Co-Slept children are emotionally more stable and independent earlier. They can cope better with separation times. Moreover, they have a healthy relationship with falling asleep and staying asleep.
The reduction in the risk of Sudden Child Death Syndrome (SIDS)
Babies have a more stable heartbeat and breathing rhythm when they sleep next to mothers. It also helps them keep their warmth throughout the night.
In the first few months, the baby is not yet able to regulate its warmth well. Hence, is at risk of cooling down, at least under climatic stress.
Research shows that infants sleeping in a separate bed have a lower body temperature.
When compared with breastfed babies sleeping in their mother’s bed.
Which shows, infants seem to use their mother’s body as a nutritious source of energy.
Co-Sleeping benefits also involve direct physical effects.
Studies in the sleep laboratory show this. Breastfed children who sleep with their mother breastfeed twice as often at night.
Which is almost three times as long as their peers who sleep separately from their mother.
James McKenna’s research shows further Co-Sleeping benefits.
Breastfed infants co-sleeping with their mother eat third more calories at night. Compared to babies sleeping in their separate bed! Thus, they suffer less from failure to thrive.
Breastfeeding at night is very important to keep milk production stable! Frequent breastfeeding at night prolongs milk production. Which also has a positive effect on the immune system.
A baby should always sleep with parents
Be it in the parents’ bed, in the baby bassinet or a separate baby cot. Depending on the needs of parents and baby. If the baby lies on their back for the first few weeks, it reduces the chances of Sudden Infant Death Syndrome (SIDS). This is according to the studies of various researchers all over the world.
The child will gradually become more agile and can turn and roll on its own. That is when parents can let the child sleep comfortably in their favorite position. Parents should take extra care to ensure a safe sleeping environment.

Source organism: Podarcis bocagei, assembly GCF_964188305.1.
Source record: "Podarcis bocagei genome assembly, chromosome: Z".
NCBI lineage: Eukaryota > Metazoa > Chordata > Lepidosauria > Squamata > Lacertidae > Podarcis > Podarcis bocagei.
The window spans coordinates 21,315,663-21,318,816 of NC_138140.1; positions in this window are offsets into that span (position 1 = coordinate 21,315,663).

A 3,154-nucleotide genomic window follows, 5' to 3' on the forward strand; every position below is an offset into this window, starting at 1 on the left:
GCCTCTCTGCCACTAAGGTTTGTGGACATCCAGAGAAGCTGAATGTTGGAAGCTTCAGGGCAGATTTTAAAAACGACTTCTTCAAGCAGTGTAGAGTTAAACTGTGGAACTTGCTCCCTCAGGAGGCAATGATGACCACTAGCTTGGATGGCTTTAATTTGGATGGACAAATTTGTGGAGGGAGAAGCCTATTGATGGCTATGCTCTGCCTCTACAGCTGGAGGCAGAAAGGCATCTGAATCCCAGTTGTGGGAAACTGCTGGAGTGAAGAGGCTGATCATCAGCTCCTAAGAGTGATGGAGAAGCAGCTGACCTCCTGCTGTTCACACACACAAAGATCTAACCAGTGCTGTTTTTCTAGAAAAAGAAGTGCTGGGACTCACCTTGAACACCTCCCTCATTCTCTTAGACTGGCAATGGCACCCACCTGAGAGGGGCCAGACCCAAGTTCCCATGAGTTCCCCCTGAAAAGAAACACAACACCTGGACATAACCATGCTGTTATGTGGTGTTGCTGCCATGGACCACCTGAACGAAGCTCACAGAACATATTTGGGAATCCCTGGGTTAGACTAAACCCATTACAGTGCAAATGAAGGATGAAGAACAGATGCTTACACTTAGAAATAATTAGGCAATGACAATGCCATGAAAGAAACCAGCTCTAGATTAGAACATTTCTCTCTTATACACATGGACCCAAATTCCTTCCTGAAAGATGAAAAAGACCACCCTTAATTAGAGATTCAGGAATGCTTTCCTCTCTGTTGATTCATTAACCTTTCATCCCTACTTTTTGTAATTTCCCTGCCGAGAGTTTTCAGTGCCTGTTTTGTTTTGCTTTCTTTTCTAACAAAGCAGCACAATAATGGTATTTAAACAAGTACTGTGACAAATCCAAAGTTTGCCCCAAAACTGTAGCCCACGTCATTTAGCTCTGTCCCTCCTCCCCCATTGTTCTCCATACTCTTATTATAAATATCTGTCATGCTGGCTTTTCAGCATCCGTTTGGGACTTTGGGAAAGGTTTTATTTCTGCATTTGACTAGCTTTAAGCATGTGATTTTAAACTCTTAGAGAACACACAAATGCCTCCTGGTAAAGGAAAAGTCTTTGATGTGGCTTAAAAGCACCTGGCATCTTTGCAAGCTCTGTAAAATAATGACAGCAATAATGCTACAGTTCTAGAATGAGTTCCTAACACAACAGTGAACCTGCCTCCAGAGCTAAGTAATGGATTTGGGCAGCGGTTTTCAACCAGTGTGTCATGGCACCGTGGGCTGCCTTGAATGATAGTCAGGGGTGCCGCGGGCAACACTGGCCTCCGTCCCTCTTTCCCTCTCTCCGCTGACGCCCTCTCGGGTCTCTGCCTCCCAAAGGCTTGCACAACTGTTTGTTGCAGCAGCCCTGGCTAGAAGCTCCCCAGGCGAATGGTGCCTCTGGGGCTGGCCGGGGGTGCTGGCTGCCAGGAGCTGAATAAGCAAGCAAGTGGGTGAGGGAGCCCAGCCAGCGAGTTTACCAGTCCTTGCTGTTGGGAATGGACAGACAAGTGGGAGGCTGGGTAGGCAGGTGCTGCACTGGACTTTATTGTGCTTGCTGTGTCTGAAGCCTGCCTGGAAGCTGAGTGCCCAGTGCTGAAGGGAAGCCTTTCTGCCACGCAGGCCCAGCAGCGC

The baby should never be under a blanket shared by parents. The risk of kicking under the covers at night is too high. A baby sleeping bag is more suitable.
Mother and child develop identical sleep cycles
Co-Sleeping benefits mother and child to develop identical sleep cycles. This is more evident when the mother breastfeeds and sleep with her baby from the start.
So, the mother goes through more frequent REM phases (phases of light sleep).
Also, mother and child switch almost simultaneously from phases of light sleep to deep sleep and vice versa.
Video recordings observe interesting benefits of Co-Sleeping
It shows that even the movements of mother and child are subconsciously coordinated. Most of the mother-child couples observed lie face to face almost all night. Protective or “regulating” interventions by the mother are observed repeatedly.
For example, it is not uncommon for the mother to move her baby and that herself while she sleeps! Interestingly, she almost always lays the child on its back.
Most likely because breastfeeding is easier this way. And this position is also recognized as the safest sleeping position.
This way the child receives attention again and again. The mother knocks, pats, rocks, and hugs the baby, whispering and talking also occur.
Is Co-Sleeping Actually Safe And Beneficial?
In the last few decades, there have been constant discussions regarding safety. Wondering if it is dangerous for the baby to sleep in the same bed with the parents.
Most parents fear Sudden Infant Death Syndrome (SIDS). But does co-sleeping increase the risk?
This question is a very contentious issue among experts. Countless statements suggest that bed-sharing children have an increased risk of SIDS.
This is also confirmed by a much-cited study by SIDS researcher Robert Carpenter. According to critics, Carpenter based his calculations on incorrect assumptions and outdated data.
A recent study by British researcher Peter Blair shows the contrary. According to the study, sleeping in your parents’ bed is as safe as sleeping in your bed. But the considered cases are only those in which the child sleeps in bed with his parents and not on the couch.
There are now studies that show, co-sleeping can significantly reduce the risk of SIDS. This is mainly because the movements and sounds of the parents do not cause the children to fall into a deep sleep. This is when the likelihood of cardiac arrest is higher.
Research suspects that babies cannot control their breathing in younger age. Co-Sleeping counteracts this by supporting the baby’s breathing rhythm and a stable heartbeat.